There's indeed a difference in the judgement of taste, of beauty, and the recognition of pleasure in the observer while perceiving the object. The latter one is what Kant calls the judgement of the agreeable. That feeling of pleasure itself is not enough to identify the judgement of beauty, and this is only made evident when the subject proposes the object as a model of formal composition for everyone, as universally valuable, AS IF the object contained in itself that property. It is possible to dislike something, for whatever reasons, and still recognize in them an aesthetic value. And vice versa, one can very much find pleasure in something that finds of low aesthetic value. In these cases, as Kant pointed out, aesthetic judgement seems disinterested. This is what makes possible the existence of art galleries and art critics, there's some kind of qualitative norm implicit of explicit.
So, without making this too much an examination and critique of Kant's theory of taste and judgment, I would look at the the comments above. Taste goes to judgment, and this presupposes what I think needs to be shown, namely, what I will call (borrowing a bit from Kant's terminology, though not his application) pure aesthetic. By this, I mean what is there to be judged and standardized in the first place; the given, just as judgment itself is a given for the rational purity that it deploys. A faultless case of beauty: A seascape by the British painter Turner. I see it, and I am moved to aesthetic rapture.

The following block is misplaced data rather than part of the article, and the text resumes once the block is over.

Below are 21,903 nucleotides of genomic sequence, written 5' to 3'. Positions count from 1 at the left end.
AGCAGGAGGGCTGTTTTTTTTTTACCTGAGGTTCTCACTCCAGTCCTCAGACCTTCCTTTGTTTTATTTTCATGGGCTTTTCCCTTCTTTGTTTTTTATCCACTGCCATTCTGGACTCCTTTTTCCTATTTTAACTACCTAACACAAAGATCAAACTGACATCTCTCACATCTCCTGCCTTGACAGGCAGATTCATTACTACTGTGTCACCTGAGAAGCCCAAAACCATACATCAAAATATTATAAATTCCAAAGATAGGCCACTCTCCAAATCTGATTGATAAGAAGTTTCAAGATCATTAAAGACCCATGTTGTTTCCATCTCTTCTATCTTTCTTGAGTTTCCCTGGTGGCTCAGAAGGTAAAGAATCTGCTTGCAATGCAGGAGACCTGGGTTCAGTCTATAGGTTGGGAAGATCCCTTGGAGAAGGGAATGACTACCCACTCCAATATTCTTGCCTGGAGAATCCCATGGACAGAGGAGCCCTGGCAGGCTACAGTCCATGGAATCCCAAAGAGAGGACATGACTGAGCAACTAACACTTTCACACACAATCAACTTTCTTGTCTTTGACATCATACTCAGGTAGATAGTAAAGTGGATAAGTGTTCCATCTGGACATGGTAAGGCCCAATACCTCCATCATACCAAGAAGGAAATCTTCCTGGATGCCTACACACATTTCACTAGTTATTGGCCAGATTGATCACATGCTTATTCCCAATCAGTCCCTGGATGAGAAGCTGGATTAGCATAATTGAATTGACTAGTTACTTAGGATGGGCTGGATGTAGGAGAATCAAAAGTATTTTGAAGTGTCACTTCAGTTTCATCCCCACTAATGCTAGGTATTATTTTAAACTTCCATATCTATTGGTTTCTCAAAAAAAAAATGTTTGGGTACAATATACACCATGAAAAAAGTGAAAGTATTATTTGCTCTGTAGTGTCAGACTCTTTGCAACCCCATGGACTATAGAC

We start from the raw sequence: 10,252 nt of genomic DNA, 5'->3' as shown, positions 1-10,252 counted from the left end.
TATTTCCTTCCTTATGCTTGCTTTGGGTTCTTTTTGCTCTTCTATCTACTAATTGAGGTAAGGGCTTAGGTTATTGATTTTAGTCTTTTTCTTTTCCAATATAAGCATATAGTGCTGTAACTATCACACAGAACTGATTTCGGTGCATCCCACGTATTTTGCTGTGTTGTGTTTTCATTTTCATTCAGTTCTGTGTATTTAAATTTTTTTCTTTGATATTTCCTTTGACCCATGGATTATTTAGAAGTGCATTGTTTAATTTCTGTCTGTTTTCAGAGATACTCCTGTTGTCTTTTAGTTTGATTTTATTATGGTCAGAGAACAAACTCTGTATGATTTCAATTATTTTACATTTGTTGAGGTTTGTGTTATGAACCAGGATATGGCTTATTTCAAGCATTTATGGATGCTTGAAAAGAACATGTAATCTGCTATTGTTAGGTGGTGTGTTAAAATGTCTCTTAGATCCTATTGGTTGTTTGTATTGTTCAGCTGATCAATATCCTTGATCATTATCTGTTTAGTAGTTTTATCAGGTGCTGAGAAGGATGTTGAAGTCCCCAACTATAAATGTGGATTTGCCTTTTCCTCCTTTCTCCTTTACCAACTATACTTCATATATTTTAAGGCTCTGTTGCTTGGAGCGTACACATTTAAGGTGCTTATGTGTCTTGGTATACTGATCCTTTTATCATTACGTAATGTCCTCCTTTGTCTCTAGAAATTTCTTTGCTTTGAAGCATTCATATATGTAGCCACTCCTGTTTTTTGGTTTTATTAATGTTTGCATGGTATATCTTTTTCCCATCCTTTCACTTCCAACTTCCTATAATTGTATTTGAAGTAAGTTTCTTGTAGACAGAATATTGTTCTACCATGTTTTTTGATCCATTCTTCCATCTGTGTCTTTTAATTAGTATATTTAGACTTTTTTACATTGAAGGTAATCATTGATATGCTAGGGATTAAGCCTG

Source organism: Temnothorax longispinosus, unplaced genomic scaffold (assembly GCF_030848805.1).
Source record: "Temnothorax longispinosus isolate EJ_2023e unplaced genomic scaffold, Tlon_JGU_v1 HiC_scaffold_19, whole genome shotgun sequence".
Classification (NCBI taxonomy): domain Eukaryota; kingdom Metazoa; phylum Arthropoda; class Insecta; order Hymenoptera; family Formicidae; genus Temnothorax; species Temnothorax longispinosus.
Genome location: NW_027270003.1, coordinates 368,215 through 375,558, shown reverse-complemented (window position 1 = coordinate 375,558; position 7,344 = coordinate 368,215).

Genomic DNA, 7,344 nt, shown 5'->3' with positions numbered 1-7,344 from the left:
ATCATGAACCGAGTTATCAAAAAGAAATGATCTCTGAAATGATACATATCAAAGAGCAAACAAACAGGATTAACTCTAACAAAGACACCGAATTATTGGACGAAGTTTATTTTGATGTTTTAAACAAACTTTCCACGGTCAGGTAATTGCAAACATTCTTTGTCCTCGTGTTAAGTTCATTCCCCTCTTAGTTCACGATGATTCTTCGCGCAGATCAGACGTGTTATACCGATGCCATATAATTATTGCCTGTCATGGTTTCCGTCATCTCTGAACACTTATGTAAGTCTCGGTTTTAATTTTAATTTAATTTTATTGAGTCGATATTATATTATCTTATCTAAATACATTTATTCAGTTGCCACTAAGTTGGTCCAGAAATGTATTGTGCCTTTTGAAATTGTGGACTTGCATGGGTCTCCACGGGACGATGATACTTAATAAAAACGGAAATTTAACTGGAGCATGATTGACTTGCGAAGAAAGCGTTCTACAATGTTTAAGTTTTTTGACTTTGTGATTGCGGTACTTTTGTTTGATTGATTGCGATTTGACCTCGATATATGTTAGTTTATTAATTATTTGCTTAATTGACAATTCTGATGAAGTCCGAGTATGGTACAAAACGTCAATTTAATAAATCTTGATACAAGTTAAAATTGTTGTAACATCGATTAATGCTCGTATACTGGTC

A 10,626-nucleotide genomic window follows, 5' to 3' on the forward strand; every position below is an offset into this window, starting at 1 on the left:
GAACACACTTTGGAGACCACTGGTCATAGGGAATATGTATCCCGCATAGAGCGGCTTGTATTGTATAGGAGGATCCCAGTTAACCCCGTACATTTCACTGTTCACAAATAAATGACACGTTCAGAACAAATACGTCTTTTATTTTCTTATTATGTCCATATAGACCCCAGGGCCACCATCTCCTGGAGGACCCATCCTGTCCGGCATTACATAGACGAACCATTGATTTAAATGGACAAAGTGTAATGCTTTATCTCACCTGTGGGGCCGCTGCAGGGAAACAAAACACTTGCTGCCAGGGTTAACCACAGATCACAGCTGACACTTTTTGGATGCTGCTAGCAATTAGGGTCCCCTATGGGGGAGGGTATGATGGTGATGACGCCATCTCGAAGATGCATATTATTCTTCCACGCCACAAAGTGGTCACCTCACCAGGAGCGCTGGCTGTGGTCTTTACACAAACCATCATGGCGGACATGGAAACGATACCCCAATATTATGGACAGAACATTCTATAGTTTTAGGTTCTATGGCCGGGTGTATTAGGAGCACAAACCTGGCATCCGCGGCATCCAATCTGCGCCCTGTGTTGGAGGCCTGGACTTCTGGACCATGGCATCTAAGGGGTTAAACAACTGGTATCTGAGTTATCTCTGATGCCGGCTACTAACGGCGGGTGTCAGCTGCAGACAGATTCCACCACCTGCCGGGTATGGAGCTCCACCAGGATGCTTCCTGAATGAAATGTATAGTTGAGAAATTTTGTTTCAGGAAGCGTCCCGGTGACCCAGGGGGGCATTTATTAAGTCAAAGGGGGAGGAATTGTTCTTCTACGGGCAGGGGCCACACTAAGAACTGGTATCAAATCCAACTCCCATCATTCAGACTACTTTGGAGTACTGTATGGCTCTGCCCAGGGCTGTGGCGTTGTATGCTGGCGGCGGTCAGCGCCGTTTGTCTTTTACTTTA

Loreena McKinnet's Celtic renditions. Before putting questions of taste to these, what are they? Are they not at least the content of judgment, what judgment and systems of critique-in-taste are all about? To begin here, is to drop Kant's prejudice against desire and pleasure, at least until some justification is made. Sex and sandwiches are clearly beneath qualification. But why??

This is the question I pose to you: I may actually agree that music and visual art (others too) are of a different and far superior valuative nature. But as to what distinguishes them, this is the matter, not taste and rationalizing critique, but the "pure aesthetic" of that musical phrase that is a clear break from the mundane, intimating something entirely other. And as purity goes, it is not reducible, like a Kantian category. This is where universallizing one's aesthetic maxim, so to speak, should start.

Post Reply